Why Is Female Labour Force Participation So Low in India?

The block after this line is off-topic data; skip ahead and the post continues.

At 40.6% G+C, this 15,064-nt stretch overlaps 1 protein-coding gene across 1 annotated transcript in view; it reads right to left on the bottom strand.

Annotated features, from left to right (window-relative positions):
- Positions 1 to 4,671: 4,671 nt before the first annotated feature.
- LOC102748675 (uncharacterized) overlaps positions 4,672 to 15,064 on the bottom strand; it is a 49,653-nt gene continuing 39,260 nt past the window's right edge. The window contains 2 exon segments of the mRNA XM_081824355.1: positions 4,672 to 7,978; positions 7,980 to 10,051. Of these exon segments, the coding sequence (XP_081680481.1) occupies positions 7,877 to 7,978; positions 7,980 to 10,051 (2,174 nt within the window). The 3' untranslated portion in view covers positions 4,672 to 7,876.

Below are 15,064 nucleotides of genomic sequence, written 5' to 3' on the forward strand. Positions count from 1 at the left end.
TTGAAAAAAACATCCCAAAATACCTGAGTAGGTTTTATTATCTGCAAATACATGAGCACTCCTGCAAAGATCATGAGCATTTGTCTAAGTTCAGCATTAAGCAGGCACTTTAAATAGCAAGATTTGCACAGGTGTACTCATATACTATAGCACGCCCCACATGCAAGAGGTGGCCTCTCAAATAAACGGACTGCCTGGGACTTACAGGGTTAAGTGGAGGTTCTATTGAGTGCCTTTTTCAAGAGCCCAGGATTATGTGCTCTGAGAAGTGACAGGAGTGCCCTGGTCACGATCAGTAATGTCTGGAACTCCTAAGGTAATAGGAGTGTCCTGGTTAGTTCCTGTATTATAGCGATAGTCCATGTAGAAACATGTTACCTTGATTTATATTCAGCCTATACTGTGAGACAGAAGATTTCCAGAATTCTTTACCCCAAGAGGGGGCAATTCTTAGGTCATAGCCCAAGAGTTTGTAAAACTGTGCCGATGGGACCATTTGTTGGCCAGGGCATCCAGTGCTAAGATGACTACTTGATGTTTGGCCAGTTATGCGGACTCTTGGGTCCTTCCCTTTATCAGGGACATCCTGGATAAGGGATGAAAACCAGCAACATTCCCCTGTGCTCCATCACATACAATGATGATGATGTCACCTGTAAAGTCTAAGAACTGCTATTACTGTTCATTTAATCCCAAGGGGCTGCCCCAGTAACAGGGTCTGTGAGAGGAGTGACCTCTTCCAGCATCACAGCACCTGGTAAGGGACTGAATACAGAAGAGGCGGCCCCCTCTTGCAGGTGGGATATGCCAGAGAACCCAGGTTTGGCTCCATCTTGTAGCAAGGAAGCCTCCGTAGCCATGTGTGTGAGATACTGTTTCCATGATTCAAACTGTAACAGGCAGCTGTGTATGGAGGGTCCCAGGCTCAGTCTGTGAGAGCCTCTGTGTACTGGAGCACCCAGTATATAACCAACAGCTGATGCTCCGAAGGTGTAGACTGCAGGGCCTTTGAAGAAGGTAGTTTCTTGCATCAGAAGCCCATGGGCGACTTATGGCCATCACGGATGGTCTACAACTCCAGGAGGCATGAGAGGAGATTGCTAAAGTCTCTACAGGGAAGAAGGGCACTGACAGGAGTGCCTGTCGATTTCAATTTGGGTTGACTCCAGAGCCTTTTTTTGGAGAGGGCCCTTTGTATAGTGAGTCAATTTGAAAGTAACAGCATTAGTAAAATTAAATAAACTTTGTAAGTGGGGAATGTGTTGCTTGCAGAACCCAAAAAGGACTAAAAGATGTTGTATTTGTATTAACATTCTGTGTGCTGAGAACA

In this article, we analyse the reasons for low female labour force participation (FLFP) across approximately 14,000 households in the Indian urban clusters of Dhanbad, Indore, Patna and Varanasi. We argue that expectations placed upon women to carry out household duties generate incentives for them to largely seek part-time work near their homes, due to what we term as flexibility and proximity of work. While this characterises most agricultural employment, this is not true of urban employment. Using this framework, we argue that requirements to travel large distances for most jobs put prohibitive costs on women entering the labour market. To empirically test our claims, we conduct a survey experiment on the female respondents who are currently unemployed in our sample to elicit labour market preferences. Our results are striking—women are 12 to 23 percentage points less likely to express a preference for a suitable job if they have to travel one hour to work. The magnitude of these effects is far greater than the impact of the primary wage earner of the household losing their job or other family members assisting the woman in household duties. We conclude the article by discussing the implications for policy.